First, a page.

The cone 6 glaze recipes in this feature were contributed by Lou Roess and she fires them in oxidation. As with all ceramic glaze recipes, we recommend that you make small batches to test on your clay body and in your kiln. As we all know, results can vary dramatically because of several variables, including location (altitude and pressure), fuel-type and condition of the kiln, and differences in raw materials. Happy testing! —Jennifer Poellot Harnetty, editor.
Application Tips for Lou’s Cone 6 Glazes
by Lou Roess
Lou applies these glazes by either dipping or pouring. You can also brush or spray these glazes. Application thickness will affect color and surface quality. Pay attention to the thickness of your glaze (specific gravity) in the bucket. Try to keep the glaze consistent for each glazing session. Usually, most glazes should have the consistency of a medium to heavy cream. You can use a simple test of quickly dipping your hand into the stirred glaze. Examine the glaze coat as you withdraw your hand and try to maintain the same thickness each time you glaze.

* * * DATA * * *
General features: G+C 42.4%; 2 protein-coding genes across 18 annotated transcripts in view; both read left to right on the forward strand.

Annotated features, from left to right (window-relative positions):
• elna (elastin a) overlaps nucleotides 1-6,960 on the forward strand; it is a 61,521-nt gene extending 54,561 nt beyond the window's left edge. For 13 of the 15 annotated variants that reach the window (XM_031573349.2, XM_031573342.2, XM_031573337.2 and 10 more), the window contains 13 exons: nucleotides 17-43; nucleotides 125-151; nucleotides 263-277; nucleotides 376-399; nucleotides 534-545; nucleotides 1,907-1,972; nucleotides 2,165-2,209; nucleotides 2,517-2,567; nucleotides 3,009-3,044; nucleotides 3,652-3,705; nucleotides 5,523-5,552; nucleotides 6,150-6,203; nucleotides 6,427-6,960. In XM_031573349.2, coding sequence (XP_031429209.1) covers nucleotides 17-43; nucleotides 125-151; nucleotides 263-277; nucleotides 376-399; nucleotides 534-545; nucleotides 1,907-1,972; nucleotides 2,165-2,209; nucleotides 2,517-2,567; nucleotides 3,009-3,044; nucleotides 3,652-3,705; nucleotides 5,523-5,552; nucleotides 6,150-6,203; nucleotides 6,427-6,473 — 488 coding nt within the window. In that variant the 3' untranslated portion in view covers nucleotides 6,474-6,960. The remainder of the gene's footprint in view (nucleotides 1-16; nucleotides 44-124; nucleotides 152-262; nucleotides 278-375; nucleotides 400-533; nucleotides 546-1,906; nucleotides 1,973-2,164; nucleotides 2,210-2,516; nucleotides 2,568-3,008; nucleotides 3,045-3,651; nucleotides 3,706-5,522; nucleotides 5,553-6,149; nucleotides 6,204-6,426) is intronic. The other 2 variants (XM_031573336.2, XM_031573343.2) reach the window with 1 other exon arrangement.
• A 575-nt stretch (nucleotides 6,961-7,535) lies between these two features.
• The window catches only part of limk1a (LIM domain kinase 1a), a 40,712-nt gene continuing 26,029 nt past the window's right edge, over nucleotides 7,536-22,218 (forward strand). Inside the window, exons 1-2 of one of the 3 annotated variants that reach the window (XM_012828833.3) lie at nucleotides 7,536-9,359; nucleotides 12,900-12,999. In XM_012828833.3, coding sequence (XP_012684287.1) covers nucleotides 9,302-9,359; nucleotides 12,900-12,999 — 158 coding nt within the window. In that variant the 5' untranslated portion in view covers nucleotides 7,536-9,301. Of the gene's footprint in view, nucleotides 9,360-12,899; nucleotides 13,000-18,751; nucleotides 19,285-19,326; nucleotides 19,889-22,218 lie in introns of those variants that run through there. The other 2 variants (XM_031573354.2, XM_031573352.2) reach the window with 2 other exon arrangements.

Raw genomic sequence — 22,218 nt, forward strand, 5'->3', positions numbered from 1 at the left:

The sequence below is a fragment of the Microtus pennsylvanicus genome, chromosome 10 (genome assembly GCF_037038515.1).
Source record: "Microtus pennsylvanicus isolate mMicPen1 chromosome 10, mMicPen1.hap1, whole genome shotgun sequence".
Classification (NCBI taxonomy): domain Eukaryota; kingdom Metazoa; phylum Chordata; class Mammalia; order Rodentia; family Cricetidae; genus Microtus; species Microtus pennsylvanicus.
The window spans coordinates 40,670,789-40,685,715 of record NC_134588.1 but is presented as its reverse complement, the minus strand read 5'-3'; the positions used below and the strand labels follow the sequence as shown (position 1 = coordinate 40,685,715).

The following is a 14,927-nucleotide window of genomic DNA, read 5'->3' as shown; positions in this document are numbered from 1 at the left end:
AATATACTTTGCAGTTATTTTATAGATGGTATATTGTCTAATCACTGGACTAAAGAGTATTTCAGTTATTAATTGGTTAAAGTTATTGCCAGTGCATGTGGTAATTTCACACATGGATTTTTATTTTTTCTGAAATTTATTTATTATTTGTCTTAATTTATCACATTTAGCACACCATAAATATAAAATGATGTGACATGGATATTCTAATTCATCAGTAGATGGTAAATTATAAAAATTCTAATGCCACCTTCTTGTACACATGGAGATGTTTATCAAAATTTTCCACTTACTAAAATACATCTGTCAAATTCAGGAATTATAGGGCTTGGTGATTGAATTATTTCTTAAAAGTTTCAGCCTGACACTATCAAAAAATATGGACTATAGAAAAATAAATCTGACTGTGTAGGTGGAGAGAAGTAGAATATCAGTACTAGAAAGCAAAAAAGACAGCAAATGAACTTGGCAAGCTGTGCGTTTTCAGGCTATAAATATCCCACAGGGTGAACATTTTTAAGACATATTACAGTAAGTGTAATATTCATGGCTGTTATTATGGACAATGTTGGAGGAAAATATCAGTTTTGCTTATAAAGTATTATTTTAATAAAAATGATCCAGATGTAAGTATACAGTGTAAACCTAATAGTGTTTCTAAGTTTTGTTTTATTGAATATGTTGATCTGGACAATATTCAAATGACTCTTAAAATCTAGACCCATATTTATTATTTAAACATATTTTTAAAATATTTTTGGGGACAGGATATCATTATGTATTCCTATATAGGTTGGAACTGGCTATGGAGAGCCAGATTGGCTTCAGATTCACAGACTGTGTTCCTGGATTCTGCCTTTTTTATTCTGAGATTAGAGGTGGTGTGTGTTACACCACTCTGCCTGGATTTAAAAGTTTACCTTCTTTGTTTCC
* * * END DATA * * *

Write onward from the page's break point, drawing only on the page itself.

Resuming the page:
Lou’s Cone 6 Glaze Recipes
You also can use small, bisque test tiles dipped into the glaze. When the coating of glaze begins to dry, scratch the surface with the edge of your fingernail to check the thickness of the application.
Overlap glazes on a test tile with the combinations you like to use, fire and attach to the glaze bucket. This is a simple reminder of how to apply glazes to your pottery for the results desired.